As a young painter in the mid-1980s, Texas-based artist Jeff Elrod focused on creating ironic works that addressed American postwar abstraction. “I was conflicted,” the artist explains, “I was trying to find a clever way to approach painting because I felt like it wasn’t acceptable to earnestly make abstract work, even though I was earnest about it. I was searching for a relevant form of present-day American abstraction—for a while I collaborated with another artist, and then I made paintings that were components of larger installations. Eventually I started to pick the works out of the installations to just purely make abstract paintings.”
In 1996, Elrod began to rough out drawings on a computer screen using a simple, vector-based graphics program. The process of using a mouse to create colors, shapes, and broken lines turned out to be a breakthrough for him. Because he came out of a tradition of hard-edge painting and employed a kind of mechanical line in his work, he immediately noticed a formal similarity between the mark making done on a computer and what he was doing in his own paintings. The crisp, clean lines resembled what he had already been making with tape, and he responded to the method of using a computer mouse as a way to create templates for large paintings. Doing so allowed him to watch the smooth, detached drawings unfold as he made them with the light of the screen, rather than making notes with a pencil and paper.
Elrod refers to his computer imagery as “frictionless drawings.” When he is satisfied with a particular drawing, he transfers it onto canvas by tracing the forms and masking out certain sections with tape to create lines and shapes. Elrod has described this process as “analog” painting, creating “handmade copies of digital originals.” The artist is attracted to this type of slippage and play between—how the hand and eyes work with a computer screen and a mouse, and how that differs from the immediacy of putting paint on canvas. Transferring the information from one medium to another also impacts the space; the canvases take on a hybrid quality in which flatness and depth coexist, or become compressed and more difficult to detect. His finished works, then, can be seen as sophisticated, subversive meditations that propel abstract painting into the twenty-first century.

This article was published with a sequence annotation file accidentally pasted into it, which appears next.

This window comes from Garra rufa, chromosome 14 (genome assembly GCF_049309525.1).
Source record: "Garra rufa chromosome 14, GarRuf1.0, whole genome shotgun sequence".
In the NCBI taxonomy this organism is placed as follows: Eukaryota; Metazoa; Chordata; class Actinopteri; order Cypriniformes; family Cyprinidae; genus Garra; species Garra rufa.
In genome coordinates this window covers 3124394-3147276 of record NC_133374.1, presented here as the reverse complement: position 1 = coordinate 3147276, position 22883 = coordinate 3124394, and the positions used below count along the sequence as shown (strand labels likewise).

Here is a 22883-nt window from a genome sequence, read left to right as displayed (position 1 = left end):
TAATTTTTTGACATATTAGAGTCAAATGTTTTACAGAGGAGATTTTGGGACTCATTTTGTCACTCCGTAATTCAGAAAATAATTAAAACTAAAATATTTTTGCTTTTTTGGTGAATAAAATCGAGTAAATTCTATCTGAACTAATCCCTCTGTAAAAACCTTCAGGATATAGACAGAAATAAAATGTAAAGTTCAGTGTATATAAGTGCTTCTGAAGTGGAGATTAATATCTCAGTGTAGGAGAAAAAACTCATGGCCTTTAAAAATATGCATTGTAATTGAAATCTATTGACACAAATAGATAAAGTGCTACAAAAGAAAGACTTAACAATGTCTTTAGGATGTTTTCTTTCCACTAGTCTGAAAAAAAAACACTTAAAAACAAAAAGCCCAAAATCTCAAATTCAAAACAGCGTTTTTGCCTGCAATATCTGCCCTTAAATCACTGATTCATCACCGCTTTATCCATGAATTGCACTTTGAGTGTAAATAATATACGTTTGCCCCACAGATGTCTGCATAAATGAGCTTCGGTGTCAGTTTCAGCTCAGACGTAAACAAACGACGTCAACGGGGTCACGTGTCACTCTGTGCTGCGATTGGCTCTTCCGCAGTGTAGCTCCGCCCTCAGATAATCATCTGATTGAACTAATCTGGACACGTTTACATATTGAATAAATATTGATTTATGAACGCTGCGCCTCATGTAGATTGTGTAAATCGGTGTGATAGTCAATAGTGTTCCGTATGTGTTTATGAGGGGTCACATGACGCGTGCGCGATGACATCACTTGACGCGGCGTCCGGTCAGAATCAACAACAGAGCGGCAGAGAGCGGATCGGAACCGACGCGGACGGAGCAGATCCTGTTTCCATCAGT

Removing the tape to reveal the lines and forms becomes the moment of magic, and though they make reference to the realm of computer graphics that Elrod uses, ultimately the works are about painting. “I’m not into drawing on the computer and then sending out to have a print made of it. I’m into figuring out how to put the drawing onto a canvas so that it becomes a part of the painting history dialogue, and not part of a computer, or digital art dialogue. I have to think of how I’m going to make a painting, so using a computer drawing simplifies that process. . . . I guess I’d say I’m lazy, in a thoughtful way.”
Elrod’s work has recently appeared in BitStreams at the Whitney Museum of American Art, New York, 2001; Glee: Painting Now at the Aldrich Contemporary Art Museum, Ridgefield, Connecticut, 2000, and The Palm Beach Institute of Contemporary Art, Florida, 2001; and Abstract Painting, Once Removed at the Kemper Museum of Contemporary Art, Kansas City, 1998. His paintings are in the collections of The Museum of Modern Art, New York; the Whitney Museum of American Art, New York; the Walker Art Center, Minneapolis; and the Museum of Contemporary Art, Cleveland. Born in Irving, Texas, the artist currently lives and works in Marfa, Texas, and New York City. FOCUS: Jeff Elrod marks his first solo exhibition in an American museum.